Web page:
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By Jonathan Stempel
NEW YORK, June 17 (Reuters) - Standard & Poor’s lowered its credit ratings on 18 U.S. banks on Wednesday, saying increased regulation and market volatility will hurt the already weakened sector.
The downgrades were announced hours before President Barack Obama laid out his plan to revamp U.S. financial regulation to limit the risk that excessive risk-taking could trigger another global credit and economic crisis and as 10 large U.S. banks repaid more than $68 billion of federal bailout money.
BB&T Corp (BBT.N), Capital One Financial Corp (COF.N), Regions Financial Corp (RF.N), U.S. Bancorp (USB.N) and Wells Fargo & Co (WFC.N) were the largest banks whose ratings were lowered, although all still retained investment grades.
“The banking industry is undergoing a structural transformation that may include radical changes with permanent repercussions,” S&P analyst Rodrigo Quintanilla wrote.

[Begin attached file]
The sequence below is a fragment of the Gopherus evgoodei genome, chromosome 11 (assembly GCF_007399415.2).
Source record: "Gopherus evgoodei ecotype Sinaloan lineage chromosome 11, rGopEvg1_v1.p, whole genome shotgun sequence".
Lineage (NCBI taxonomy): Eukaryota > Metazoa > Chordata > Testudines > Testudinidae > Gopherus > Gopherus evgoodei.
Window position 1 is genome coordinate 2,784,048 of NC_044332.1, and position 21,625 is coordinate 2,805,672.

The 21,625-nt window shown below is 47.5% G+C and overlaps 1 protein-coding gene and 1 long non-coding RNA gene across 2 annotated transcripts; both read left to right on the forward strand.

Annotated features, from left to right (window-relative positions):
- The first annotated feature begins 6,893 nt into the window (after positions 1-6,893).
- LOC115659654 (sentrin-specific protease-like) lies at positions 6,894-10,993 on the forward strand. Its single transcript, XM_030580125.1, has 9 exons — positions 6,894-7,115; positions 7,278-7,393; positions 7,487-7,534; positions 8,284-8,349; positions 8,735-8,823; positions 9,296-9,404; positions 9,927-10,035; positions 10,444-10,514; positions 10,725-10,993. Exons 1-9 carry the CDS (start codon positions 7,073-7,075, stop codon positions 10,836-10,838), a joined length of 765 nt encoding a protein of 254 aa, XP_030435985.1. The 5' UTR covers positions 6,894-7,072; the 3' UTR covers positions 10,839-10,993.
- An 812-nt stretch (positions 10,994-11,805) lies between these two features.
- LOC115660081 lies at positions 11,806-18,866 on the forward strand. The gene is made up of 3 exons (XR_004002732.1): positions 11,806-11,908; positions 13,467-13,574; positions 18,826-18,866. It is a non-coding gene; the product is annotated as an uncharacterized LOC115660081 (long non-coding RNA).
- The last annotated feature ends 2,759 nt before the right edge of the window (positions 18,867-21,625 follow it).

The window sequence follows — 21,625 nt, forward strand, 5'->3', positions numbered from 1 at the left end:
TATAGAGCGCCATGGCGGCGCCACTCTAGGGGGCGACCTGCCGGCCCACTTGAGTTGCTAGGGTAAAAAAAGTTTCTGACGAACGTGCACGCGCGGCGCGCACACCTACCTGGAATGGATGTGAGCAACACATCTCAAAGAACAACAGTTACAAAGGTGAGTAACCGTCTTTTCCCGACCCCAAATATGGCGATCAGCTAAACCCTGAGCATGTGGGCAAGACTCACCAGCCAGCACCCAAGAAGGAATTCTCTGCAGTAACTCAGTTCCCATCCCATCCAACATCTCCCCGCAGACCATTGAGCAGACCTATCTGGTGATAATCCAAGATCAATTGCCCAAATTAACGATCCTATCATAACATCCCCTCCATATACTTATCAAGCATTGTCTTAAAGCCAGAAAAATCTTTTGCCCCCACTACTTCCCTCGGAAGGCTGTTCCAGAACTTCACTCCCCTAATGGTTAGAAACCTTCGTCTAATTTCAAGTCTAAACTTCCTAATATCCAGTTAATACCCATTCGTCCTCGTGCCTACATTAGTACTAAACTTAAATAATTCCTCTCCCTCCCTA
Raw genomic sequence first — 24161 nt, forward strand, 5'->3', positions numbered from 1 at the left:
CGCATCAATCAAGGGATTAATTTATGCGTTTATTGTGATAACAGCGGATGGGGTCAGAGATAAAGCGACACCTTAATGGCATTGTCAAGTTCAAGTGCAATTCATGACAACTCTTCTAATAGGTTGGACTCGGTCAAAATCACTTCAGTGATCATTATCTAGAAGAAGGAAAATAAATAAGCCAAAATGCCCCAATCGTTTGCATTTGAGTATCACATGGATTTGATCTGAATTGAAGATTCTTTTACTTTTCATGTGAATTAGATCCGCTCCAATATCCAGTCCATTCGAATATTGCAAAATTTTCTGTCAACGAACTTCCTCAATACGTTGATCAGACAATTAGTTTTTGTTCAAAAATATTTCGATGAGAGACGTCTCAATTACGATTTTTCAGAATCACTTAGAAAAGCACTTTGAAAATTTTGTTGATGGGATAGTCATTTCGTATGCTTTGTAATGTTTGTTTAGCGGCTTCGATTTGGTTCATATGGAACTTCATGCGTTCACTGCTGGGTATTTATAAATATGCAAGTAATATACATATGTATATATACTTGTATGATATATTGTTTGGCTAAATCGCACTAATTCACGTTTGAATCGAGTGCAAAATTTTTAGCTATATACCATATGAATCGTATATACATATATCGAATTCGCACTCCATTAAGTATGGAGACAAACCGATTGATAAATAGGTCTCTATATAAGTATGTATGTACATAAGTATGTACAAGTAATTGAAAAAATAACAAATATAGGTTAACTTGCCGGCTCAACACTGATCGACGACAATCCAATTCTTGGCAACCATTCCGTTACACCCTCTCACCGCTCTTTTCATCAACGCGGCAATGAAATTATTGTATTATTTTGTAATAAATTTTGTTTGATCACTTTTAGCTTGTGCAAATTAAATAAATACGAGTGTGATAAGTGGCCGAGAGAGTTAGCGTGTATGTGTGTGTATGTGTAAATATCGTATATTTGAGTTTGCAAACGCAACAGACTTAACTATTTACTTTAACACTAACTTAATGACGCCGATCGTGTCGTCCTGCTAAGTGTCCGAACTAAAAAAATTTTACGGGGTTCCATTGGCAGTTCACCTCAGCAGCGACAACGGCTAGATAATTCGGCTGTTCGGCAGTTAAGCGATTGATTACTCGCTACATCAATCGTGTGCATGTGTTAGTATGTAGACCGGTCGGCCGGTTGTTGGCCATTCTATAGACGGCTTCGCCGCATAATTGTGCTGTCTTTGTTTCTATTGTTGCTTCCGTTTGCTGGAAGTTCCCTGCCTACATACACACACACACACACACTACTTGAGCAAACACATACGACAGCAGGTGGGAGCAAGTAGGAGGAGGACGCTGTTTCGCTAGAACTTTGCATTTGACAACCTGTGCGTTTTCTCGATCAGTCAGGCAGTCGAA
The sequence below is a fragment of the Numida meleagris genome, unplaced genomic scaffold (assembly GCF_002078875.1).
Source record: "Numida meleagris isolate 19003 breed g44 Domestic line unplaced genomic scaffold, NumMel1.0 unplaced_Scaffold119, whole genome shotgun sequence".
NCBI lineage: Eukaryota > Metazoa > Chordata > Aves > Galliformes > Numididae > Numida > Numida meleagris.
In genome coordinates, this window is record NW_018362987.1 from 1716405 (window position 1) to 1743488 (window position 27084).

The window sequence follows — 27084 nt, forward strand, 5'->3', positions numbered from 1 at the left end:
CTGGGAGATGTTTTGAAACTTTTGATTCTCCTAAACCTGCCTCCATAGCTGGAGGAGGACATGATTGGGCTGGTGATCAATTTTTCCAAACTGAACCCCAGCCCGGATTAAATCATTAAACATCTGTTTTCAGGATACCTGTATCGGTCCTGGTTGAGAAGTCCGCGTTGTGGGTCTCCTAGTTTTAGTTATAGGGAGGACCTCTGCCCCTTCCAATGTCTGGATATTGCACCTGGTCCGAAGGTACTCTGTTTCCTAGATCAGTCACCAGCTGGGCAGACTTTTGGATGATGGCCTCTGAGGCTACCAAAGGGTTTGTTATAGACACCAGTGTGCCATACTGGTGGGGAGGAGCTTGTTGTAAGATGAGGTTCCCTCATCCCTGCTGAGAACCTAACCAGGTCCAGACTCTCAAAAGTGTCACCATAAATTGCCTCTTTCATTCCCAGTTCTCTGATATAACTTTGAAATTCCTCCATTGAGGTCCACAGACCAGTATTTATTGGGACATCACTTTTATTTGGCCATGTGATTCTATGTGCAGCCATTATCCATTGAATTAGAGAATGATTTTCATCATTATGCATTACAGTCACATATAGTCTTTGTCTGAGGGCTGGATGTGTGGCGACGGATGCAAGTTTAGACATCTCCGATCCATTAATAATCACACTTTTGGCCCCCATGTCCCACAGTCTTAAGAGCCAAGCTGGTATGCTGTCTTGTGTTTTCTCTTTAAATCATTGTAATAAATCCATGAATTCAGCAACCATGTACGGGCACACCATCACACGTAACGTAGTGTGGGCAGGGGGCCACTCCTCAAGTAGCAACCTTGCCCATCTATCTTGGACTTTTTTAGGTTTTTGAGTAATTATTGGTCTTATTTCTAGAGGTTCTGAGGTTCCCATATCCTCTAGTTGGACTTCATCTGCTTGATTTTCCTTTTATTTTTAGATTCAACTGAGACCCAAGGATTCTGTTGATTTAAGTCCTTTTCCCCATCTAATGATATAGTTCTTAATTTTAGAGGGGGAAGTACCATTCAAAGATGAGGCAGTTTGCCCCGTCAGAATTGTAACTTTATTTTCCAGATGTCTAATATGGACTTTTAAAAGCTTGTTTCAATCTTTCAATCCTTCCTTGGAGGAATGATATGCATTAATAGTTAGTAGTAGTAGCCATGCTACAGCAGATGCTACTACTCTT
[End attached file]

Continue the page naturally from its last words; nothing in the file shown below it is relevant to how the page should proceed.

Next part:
“Financial institutions are now shedding balance sheet risk and altering funding profiles and strategies for the marketplace’s new reality. Such a transition period justifies lower ratings.”
S&P said it cut the credit rating for San Francisco-based Wells Fargo, the fourth-largest U.S. bank, to “AA-minus” from “AA.”
It said it also cut BB&T to “A” from “A-plus,” Capital One to “BBB” from “BBB-plus,” Regions to “BBB-plus” from “A” and U.S. Bancorp to “A-plus” from “AA.”
Lower credit ratings can increase banks’ borrowing costs, and boost the amounts that investors demand to protect debt against default through credit default swaps.
Ratings were also cut on Associated Banc-Corp ASBC.O, Astoria Financial Corp AF.N, Carolina First Bank, Citizens Republic Bancorp Inc CRBC.O, Comerica Inc (CMA.N), Fifth Third Bancorp (FITB.O), KeyCorp (KEY.N), Susquehanna Bancshares Inc SUSQ.O, Webster Financial Corp (WBS.N), Whitney Holding Corp WTNY.O and Wilmington Trust Corp WL.N.
U.S. Bancorp was among 10 large U.S. banks to say on Wednesday they repaid money taken from the government’s $700 billion Troubled Asset Relief Program. JPMorgan Chase & Co (JPM.N) repaid the most, $25 billion.
The Standard & Poor’s Financials Index .GSPF fell 2.6 percent on Wednesday. (Reporting by Jonathan Stempel; additional reporting by Natalie Harrison in London; editing by Andre Grenon)